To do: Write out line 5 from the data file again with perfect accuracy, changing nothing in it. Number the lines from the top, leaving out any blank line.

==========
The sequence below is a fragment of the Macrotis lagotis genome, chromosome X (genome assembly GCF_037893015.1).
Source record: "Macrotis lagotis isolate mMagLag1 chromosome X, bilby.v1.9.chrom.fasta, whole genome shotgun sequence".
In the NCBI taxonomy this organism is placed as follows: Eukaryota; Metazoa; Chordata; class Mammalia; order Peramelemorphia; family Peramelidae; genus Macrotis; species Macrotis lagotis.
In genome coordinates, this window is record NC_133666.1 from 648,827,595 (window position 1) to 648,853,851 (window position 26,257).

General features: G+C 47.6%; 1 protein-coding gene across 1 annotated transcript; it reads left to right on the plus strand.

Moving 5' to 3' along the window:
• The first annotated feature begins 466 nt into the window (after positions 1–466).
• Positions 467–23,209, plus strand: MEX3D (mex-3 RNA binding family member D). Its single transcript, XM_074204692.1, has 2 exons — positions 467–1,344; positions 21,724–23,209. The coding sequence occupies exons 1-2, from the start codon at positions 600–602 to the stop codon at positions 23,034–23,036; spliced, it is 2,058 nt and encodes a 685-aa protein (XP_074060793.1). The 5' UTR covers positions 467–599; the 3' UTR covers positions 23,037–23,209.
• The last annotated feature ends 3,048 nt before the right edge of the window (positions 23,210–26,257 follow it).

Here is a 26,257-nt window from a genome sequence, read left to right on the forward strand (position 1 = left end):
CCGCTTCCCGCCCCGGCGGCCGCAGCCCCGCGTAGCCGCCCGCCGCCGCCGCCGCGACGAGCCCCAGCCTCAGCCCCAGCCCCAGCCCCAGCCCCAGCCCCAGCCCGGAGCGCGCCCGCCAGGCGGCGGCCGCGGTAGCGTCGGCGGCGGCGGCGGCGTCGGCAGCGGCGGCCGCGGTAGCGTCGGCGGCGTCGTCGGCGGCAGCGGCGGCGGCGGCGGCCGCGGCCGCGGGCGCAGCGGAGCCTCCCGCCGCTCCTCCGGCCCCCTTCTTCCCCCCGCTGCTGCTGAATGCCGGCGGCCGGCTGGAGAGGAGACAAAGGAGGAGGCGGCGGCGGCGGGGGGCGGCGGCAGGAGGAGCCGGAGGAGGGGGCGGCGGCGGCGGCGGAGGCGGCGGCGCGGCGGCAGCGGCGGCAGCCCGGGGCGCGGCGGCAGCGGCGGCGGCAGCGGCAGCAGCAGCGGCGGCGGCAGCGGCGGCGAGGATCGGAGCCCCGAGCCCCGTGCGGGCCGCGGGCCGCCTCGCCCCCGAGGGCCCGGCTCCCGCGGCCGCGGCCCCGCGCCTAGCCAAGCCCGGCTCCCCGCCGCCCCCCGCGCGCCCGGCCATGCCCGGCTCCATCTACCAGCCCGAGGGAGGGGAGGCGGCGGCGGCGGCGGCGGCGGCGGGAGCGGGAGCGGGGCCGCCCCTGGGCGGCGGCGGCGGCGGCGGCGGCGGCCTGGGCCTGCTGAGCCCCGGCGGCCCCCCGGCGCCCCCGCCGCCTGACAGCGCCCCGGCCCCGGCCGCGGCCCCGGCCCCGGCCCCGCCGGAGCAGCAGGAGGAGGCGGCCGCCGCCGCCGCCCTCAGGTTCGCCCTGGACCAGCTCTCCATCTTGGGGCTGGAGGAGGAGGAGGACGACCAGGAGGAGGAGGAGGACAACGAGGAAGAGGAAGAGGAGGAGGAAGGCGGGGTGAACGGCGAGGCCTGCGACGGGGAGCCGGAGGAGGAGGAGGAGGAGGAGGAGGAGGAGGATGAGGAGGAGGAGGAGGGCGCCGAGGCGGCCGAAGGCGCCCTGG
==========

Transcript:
General features: G+C 47.6%; 1 protein-coding gene across 1 annotated transcript; it reads left to right on the plus strand.